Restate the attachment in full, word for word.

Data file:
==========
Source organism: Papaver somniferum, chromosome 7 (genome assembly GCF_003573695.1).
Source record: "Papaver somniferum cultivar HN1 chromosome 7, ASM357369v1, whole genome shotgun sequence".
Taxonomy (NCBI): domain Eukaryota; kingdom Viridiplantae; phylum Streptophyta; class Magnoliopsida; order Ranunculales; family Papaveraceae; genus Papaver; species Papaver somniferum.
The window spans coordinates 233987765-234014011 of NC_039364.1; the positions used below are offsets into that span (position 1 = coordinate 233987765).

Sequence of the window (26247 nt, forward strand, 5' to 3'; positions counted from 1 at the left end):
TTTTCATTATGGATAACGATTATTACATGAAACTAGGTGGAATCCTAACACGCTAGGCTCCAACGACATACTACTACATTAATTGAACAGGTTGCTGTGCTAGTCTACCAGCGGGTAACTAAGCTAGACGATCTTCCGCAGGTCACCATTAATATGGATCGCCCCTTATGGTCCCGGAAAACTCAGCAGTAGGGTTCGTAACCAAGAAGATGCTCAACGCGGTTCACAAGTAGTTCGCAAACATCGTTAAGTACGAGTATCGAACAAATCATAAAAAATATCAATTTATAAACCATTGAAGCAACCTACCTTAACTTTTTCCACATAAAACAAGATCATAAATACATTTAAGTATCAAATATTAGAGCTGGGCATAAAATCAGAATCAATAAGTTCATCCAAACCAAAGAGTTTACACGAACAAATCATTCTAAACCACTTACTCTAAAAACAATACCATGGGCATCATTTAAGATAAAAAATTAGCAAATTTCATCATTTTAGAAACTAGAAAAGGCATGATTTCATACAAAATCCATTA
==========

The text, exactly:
Source organism: Papaver somniferum, chromosome 7 (genome assembly GCF_003573695.1).
Source record: "Papaver somniferum cultivar HN1 chromosome 7, ASM357369v1, whole genome shotgun sequence".
Taxonomy (NCBI): domain Eukaryota; kingdom Viridiplantae; phylum Streptophyta; class Magnoliopsida; order Ranunculales; family Papaveraceae; genus Papaver; species Papaver somniferum.
The window spans coordinates 233987765-234014011 of NC_039364.1; the positions used below are offsets into that span (position 1 = coordinate 233987765).

Sequence of the window (26247 nt, forward strand, 5' to 3'; positions counted from 1 at the left end):
TTTTCATTATGGATAACGATTATTACATGAAACTAGGTGGAATCCTAACACGCTAGGCTCCAACGACATACTACTACATTAATTGAACAGGTTGCTGTGCTAGTCTACCAGCGGGTAACTAAGCTAGACGATCTTCCGCAGGTCACCATTAATATGGATCGCCCCTTATGGTCCCGGAAAACTCAGCAGTAGGGTTCGTAACCAAGAAGATGCTCAACGCGGTTCACAAGTAGTTCGCAAACATCGTTAAGTACGAGTATCGAACAAATCATAAAAAATATCAATTTATAAACCATTGAAGCAACCTACCTTAACTTTTTCCACATAAAACAAGATCATAAATACATTTAAGTATCAAATATTAGAGCTGGGCATAAAATCAGAATCAATAAGTTCATCCAAACCAAAGAGTTTACACGAACAAATCATTCTAAACCACTTACTCTAAAAACAATACCATGGGCATCATTTAAGATAAAAAATTAGCAAATTTCATCATTTTAGAAACTAGAAAAGGCATGATTTCATACAAAATCCATTA